Increased arrivals of imported pepper from other producing countries are reported to have hit the prospects of domestically produced commodities due to its doorstep availability at lower prices in consuming markets.

Traders pointed out that pepper rates in producing countries have started declining and are hovering in the range of $2,500-2,600/tonne in Brazil, $3,000 in Vietnam, and $5,000 in Sri Lanka. Of this, Brazilian and Vietnamese varieties are finding markets in India under mis-declaration either as cotton waste or paper waste, they alleged.

This imported stuff is available in all the consuming markets in the country at ₹490-495, while Indian prices are at ₹490. With GST and freight rates, it would come to around ₹515. According to traders, the offered quantities for daily trading in the terminal market have come down and on average, it is 10-12 tonnes. Of this, the majority is imported stuff.

Diwali demand

Kishore Shamji, President, Indian Pepper and Spice Traders Association (IPSTA) said domestic pepper prices are holding up because of festival demand in upcountry markets and are on the rise ahead of the Diwali season, especially from masala manufacturers.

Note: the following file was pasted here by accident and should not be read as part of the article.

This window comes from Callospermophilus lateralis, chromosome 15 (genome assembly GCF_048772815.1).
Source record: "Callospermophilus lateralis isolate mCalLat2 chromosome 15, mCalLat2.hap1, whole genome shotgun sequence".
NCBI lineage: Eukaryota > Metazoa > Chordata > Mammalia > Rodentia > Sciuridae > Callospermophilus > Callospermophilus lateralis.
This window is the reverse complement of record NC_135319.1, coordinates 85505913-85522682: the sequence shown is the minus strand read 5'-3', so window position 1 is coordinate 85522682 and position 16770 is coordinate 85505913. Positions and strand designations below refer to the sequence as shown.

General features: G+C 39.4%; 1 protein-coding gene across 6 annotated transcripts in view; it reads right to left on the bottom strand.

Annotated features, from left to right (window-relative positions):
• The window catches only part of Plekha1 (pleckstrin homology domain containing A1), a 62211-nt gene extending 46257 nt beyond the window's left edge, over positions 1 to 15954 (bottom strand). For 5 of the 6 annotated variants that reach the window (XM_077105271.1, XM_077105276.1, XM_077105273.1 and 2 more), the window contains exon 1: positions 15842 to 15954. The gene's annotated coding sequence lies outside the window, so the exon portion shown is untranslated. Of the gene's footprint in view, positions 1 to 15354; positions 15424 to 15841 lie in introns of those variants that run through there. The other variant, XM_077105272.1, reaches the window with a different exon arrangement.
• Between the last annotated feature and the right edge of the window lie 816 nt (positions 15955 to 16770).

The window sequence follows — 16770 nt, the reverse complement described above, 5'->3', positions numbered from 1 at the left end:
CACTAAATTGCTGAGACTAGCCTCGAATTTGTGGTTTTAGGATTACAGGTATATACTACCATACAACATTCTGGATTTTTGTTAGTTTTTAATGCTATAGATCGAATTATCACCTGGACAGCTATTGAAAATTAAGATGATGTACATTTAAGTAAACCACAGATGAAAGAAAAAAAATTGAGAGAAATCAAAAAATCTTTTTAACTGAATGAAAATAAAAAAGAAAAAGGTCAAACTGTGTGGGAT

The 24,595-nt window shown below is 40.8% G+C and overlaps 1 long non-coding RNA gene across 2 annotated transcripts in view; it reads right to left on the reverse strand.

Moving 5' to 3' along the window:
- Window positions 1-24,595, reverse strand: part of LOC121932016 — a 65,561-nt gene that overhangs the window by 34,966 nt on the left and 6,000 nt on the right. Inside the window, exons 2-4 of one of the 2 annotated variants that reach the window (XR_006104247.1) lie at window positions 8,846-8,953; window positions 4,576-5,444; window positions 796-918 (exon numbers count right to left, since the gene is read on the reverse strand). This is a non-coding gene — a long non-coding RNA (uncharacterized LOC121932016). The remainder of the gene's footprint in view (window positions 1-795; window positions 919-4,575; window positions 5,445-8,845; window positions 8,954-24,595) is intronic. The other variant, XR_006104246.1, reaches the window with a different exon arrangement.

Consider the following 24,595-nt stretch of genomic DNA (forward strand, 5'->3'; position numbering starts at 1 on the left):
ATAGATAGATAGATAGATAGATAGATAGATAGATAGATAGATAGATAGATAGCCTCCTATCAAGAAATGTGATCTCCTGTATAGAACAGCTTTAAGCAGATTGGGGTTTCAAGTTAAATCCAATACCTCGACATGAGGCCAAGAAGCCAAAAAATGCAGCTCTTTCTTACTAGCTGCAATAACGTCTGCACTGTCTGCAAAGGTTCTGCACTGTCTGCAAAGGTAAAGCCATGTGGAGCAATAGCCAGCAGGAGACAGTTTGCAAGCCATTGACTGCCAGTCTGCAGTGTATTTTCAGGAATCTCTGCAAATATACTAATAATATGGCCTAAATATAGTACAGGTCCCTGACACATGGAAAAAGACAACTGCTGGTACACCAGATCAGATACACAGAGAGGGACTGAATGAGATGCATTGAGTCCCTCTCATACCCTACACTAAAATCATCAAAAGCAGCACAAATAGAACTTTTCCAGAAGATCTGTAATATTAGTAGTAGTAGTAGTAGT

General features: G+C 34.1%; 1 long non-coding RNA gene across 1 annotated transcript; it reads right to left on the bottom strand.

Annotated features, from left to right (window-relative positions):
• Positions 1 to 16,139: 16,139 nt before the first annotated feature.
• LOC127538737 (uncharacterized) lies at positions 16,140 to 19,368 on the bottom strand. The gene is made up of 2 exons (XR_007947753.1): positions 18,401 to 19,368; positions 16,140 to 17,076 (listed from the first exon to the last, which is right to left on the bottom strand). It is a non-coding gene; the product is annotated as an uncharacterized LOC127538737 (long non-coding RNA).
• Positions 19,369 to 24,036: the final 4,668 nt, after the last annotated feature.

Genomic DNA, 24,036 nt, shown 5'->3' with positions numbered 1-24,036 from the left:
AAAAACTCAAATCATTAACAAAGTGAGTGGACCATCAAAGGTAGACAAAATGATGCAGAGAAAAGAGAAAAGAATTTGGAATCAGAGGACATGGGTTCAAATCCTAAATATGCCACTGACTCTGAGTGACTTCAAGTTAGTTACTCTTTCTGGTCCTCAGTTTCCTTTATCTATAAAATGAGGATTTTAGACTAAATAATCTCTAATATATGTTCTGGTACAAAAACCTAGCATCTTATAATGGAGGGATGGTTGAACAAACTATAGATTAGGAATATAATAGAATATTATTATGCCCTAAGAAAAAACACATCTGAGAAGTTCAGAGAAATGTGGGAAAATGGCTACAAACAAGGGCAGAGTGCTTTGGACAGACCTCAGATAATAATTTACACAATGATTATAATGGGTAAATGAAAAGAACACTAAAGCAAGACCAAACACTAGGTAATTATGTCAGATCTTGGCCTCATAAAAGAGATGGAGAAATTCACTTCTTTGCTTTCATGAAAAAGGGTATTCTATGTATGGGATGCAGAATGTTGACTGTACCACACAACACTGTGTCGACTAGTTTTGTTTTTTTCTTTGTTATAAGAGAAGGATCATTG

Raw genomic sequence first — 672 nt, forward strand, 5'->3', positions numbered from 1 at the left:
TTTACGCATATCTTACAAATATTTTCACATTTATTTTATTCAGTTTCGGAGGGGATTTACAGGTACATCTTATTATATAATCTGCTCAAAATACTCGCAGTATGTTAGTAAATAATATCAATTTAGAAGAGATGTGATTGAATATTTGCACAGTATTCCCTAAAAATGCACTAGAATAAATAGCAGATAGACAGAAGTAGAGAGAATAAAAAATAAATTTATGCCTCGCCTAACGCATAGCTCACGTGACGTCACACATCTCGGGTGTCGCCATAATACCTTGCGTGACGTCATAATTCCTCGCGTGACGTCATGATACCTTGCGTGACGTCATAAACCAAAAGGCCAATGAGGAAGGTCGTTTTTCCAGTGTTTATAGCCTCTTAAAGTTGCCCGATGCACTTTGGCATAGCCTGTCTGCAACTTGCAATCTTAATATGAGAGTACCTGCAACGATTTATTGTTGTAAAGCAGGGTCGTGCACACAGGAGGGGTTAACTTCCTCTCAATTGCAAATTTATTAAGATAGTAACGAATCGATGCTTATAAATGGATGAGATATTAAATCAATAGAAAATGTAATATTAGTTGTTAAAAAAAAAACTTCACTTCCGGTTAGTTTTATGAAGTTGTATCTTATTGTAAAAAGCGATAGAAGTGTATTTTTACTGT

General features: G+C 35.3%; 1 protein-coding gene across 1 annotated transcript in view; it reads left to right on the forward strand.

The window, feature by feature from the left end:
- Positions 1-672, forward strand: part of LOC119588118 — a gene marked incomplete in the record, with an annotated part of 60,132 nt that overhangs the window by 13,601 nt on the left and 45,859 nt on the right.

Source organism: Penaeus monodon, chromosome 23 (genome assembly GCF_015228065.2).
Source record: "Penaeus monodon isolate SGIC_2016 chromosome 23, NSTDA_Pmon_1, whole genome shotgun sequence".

They usually keep more quantities as inventories to meet the rising demand. Since more firms have started masala production units, the demand is expected to go up. Indian domestic consumption is on the higher side with a monthly requirement of 5,500 tonnes.

Sri Lankan pepper arrivals are on the rise and importers have been permitted to ship 2,500 tonnes without duty under Indo-Sri Lankan FTA with a minimum import price of ₹500 per kg. There are reports that more than 400 importers have been issued licenses so far, Shamji said.

‘Need more effective steps’

With the starting of Brazilian production next month, the farming community fears that more consignments would find inroads in the domestic market.

Citing the concern raised by desiccated coconut powder manufacturers on the imports from Sri Lanka, Shamji said the authorities should take more effective steps to curb all such imported commodities for the benefit of the domestic farmers.

Pepper production in India is expected to go up by 10-15 per cent both in Kerala and Karnataka from the last year's figure of 50,000-55,000 tonnes, thanks to good rains this year.

However, there are reports that the area of cultivation in Kerala is shrinking and without much replanting due to farmers' shift to cardamom in the Idukki region as they are finding it more lucrative than pepper, Shamji said.